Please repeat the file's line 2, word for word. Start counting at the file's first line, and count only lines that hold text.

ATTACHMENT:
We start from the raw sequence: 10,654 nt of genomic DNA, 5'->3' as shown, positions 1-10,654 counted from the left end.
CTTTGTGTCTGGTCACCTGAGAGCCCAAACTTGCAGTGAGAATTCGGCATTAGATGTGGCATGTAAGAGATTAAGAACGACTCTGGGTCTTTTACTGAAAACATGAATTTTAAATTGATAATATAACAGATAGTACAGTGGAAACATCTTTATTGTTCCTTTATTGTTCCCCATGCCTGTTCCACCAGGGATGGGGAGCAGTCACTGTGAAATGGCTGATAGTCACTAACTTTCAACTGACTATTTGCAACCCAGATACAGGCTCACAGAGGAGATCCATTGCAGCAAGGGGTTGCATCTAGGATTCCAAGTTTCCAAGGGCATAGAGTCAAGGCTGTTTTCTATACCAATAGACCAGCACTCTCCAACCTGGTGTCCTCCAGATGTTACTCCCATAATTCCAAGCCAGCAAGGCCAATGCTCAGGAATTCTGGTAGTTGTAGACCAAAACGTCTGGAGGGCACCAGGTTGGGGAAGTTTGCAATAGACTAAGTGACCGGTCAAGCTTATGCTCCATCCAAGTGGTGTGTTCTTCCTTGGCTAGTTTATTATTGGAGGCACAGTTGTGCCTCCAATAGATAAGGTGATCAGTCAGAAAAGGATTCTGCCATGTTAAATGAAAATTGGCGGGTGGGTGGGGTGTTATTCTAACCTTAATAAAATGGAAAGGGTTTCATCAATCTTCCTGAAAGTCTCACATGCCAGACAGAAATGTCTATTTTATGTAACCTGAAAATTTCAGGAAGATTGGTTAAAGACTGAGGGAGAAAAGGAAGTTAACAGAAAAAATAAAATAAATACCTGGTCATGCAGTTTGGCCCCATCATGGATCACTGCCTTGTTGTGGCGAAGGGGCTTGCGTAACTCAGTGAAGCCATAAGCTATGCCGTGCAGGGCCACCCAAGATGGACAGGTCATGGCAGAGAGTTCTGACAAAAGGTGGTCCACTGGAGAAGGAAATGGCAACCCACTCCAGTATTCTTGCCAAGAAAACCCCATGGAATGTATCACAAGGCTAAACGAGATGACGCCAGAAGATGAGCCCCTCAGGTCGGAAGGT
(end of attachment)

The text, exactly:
CTTTGTGTCTGGTCACCTGAGAGCCCAAACTTGCAGTGAGAATTCGGCATTAGATGTGGCATGTAAGAGATTAAGAACGACTCTGGGTCTTTTACTGAAAACATGAATTTTAAATTGATAATATAACAGATAGTACAGTGGAAACATCTTTATTGTTCCTTTATTGTTCCCCATGCCTGTTCCACCAGGGATGGGGAGCAGTCACTGTGAAATGGCTGATAGTCACTAACTTTCAACTGACTATTTGCAACCCAGATACAGGCTCACAGAGGAGATCCATTGCAGCAAGGGGTTGCATCTAGGATTCCAAGTTTCCAAGGGCATAGAGTCAAGGCTGTTTTCTATACCAATAGACCAGCACTCTCCAACCTGGTGTCCTCCAGATGTTACTCCCATAATTCCAAGCCAGCAAGGCCAATGCTCAGGAATTCTGGTAGTTGTAGACCAAAACGTCTGGAGGGCACCAGGTTGGGGAAGTTTGCAATAGACTAAGTGACCGGTCAAGCTTATGCTCCATCCAAGTGGTGTGTTCTTCCTTGGCTAGTTTATTATTGGAGGCACAGTTGTGCCTCCAATAGATAAGGTGATCAGTCAGAAAAGGATTCTGCCATGTTAAATGAAAATTGGCGGGTGGGTGGGGTGTTATTCTAACCTTAATAAAATGGAAAGGGTTTCATCAATCTTCCTGAAAGTCTCACATGCCAGACAGAAATGTCTATTTTATGTAACCTGAAAATTTCAGGAAGATTGGTTAAAGACTGAGGGAGAAAAGGAAGTTAACAGAAAAAATAAAATAAATACCTGGTCATGCAGTTTGGCCCCATCATGGATCACTGCCTTGTTGTGGCGAAGGGGCTTGCGTAACTCAGTGAAGCCATAAGCTATGCCGTGCAGGGCCACCCAAGATGGACAGGTCATGGCAGAGAGTTCTGACAAAAGGTGGTCCACTGGAGAAGGAAATGGCAACCCACTCCAGTATTCTTGCCAAGAAAACCCCATGGAATGTATCACAAGGCTAAACGAGATGACGCCAGAAGATGAGCCCCTCAGGTCGGAAGGT